# Finding an appropriate sample size?

• Feb 11th 2013, 02:23 PM
breepi
Finding an appropriate sample size?
Hi, I'd really like some help on the following issue - I've been searching the internet for over two hours now, so I'm either completely oblivious to something really obvious, or maybe I'm looking for the wrong thing?

I'm completing an assignment for my research design class, and I'm being asked to find the appropriate number of participants for a study, given an effect size of one, if I wanted to have a power of .95 in a between-subjects experiment

I know the purpose of this question is to get me to recognize the trends between effect size and number of participants, but I can't find a formula anywhere!

Thanks so much for your help!
• Feb 11th 2013, 04:42 PM
ILikeSerena
Re: Finding an appropriate sample size?
Quote:

Originally Posted by breepi
Hi, I'd really like some help on the following issue - I've been searching the internet for over two hours now, so I'm either completely oblivious to something really obvious, or maybe I'm looking for the wrong thing?

I'm completing an assignment for my research design class, and I'm being asked to find the appropriate number of participants for a study, given an effect size of one, if I wanted to have a power of .95 in a between-subjects experiment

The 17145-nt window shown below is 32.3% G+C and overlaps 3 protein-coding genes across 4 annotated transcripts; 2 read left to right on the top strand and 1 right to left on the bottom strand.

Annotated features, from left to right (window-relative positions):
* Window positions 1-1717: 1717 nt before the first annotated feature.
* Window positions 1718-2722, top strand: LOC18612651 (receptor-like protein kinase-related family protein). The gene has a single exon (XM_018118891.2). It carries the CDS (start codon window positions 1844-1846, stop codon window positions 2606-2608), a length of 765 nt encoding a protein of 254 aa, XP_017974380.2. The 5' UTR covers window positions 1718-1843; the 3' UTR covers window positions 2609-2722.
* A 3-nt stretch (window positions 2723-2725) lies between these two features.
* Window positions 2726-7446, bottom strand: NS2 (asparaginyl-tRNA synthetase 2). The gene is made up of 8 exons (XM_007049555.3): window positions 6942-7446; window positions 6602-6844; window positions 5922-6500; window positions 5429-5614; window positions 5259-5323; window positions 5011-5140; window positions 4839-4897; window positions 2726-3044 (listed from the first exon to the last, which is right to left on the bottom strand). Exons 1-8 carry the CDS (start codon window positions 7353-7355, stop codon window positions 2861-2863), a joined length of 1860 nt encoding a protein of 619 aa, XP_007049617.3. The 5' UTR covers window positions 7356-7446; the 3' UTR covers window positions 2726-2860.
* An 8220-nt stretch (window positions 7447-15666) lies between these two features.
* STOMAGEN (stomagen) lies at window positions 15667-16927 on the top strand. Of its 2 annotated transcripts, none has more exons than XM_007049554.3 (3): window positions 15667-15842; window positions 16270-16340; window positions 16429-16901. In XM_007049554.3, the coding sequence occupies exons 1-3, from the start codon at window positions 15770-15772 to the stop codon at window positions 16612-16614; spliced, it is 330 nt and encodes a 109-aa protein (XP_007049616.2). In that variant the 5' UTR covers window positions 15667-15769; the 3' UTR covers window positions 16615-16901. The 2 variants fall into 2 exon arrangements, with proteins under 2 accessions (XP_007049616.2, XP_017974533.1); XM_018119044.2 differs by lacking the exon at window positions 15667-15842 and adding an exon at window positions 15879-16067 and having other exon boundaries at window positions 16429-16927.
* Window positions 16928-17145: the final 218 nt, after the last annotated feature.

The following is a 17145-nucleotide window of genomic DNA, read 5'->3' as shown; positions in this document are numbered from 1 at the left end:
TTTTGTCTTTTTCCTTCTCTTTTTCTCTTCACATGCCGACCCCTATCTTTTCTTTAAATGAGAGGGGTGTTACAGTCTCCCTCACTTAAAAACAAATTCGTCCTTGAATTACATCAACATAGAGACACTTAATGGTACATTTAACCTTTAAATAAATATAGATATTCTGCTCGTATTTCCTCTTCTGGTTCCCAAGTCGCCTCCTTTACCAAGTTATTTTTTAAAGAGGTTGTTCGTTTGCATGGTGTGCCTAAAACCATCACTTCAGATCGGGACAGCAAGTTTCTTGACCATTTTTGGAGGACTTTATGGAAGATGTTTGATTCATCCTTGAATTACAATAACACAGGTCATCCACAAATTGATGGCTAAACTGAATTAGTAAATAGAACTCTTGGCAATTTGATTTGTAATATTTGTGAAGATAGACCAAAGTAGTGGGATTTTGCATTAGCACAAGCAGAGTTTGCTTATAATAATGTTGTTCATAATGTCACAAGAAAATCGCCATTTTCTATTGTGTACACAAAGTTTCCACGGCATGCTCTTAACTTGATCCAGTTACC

I know the purpose of this question is to get me to recognize the trends between effect size and number of participants, but I can't find a formula anywhere!

Thanks so much for your help!

Hi breepi! :)

Here's a picture.

http://www.animatedsoftware.com/pics/stats/sgalpha.gif

The top distribution represents your H0 hypthothesis.
The bottom distribution represents your H1 hypothesis.

With your effect size, I presume you mean a Cohen's d?
If that is the case, the picture represents your problem properly: the 2 mountains are apart by a distance which is the standard deviation.

To get a power of 95%, your beta must be 5%.
You would also have an alpha of 5%.
To get alpha and beta both 5%, your need mountains that are narrower - so narrow that the situation becomes symmetric.

It means that the area where alpha begins needs to be 1.96 SE from the mean of the left mountain.
And it also means that the area where beta ends needs to bee 1.96 SE from the mean of the right mountain.
In other words, the distance of the mountains (which is sigma), needs to be 2 x 1.96 SE.

In an equation:

$\displaystyle \sigma = 2 \times 1.96 SE = 2 \times 1.96 \frac {\sigma}{\sqrt n}$

Can you solve that for n?